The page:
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The first thing you have to do before using Bluetooth is to enable it on your device. To enable Bluetooth on your device, go to Settings > Bluetooth and turn the switch so that it says "ON." Another way to enable Bluetooth is to pull down your notifications. Most likely, the Bluetooth option will be there. If it is there, tap it to enable (or disable it).

In order to pair your phone with a Bluetooth device, turn the Bluetooth device on, then go to your smartphone's Bluetooth menu, and find the name of the device that you turned on. Afterward, you can tap the device's name, and both the device and your phone will be paired up. This method is mainly used for pairing the device and your phone, including your car's Bluetooth, computer, laptop, and so on. Here are just some other examples of what you can do with Bluetooth technology:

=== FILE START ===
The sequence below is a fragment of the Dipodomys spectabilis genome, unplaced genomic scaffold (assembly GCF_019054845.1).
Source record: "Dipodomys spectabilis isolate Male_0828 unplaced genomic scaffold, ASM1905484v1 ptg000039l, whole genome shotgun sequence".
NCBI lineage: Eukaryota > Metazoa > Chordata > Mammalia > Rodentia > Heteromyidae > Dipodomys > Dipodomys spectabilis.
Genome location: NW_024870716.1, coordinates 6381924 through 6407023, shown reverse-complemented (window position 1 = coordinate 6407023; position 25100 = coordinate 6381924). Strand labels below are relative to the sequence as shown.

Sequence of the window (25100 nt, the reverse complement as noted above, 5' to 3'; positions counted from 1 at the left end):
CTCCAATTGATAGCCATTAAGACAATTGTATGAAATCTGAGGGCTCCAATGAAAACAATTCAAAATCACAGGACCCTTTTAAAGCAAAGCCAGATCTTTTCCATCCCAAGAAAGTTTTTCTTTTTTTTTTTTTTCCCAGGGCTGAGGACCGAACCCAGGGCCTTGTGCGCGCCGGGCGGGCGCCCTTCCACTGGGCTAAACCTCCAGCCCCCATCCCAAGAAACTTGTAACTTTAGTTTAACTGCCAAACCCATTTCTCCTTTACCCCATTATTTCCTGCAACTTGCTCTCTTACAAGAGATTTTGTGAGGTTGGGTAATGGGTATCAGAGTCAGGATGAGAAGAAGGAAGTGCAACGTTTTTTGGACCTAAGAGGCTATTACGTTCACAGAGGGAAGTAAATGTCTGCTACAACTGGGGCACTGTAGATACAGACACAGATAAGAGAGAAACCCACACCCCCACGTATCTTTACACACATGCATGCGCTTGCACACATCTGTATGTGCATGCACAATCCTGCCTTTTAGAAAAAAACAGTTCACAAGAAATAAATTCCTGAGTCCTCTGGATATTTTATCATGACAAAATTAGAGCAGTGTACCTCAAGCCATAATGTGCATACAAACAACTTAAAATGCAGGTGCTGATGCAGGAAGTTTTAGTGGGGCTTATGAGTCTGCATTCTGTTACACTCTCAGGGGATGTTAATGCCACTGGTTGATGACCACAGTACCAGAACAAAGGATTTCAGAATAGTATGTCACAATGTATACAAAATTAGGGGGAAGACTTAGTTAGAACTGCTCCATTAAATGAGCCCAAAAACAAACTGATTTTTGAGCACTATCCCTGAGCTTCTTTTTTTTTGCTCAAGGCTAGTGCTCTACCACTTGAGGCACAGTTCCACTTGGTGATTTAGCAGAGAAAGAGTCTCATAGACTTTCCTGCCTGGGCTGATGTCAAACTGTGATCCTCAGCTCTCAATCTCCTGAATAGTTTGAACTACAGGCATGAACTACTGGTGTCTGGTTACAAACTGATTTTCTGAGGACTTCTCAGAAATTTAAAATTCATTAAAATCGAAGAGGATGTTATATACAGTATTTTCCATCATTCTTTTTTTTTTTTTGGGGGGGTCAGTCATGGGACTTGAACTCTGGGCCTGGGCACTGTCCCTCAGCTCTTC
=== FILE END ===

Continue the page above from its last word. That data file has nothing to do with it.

• Hands-free headsets: make and receive calls on the go without using your hands
  • Transfer files between devices
  • Listen to music: ultimately, this removes the need for wires
  • Hands-free while driving: this eliminates the need to reach for your phone which might cause you to take your eyes off the road

Although Bluetooth may seem very handy and helpful, there are some issues that can arise. Luckily, they can be fixed in a matter of minutes, if not seconds. One issue is the range. Despite multiple claims that Bluetooth has a range of 200 feet, it's actually shorter than that. Obstructions such as walls and other surfaces can limit the range, thus decreasing the affected area.

If you ever have trouble connecting devices, make sure that Bluetooth is turned on for each device and that they are next to each other during the connection process. Also, try to clear the area of any hazards, obstacles, or obstructions. The fewer the better.

Another issue that can happen is when a device can't be recognized. This can be solved by either turning the device off and on again, or turning the Bluetooth setting off and then on. Generally, these are the most common and effective solutions.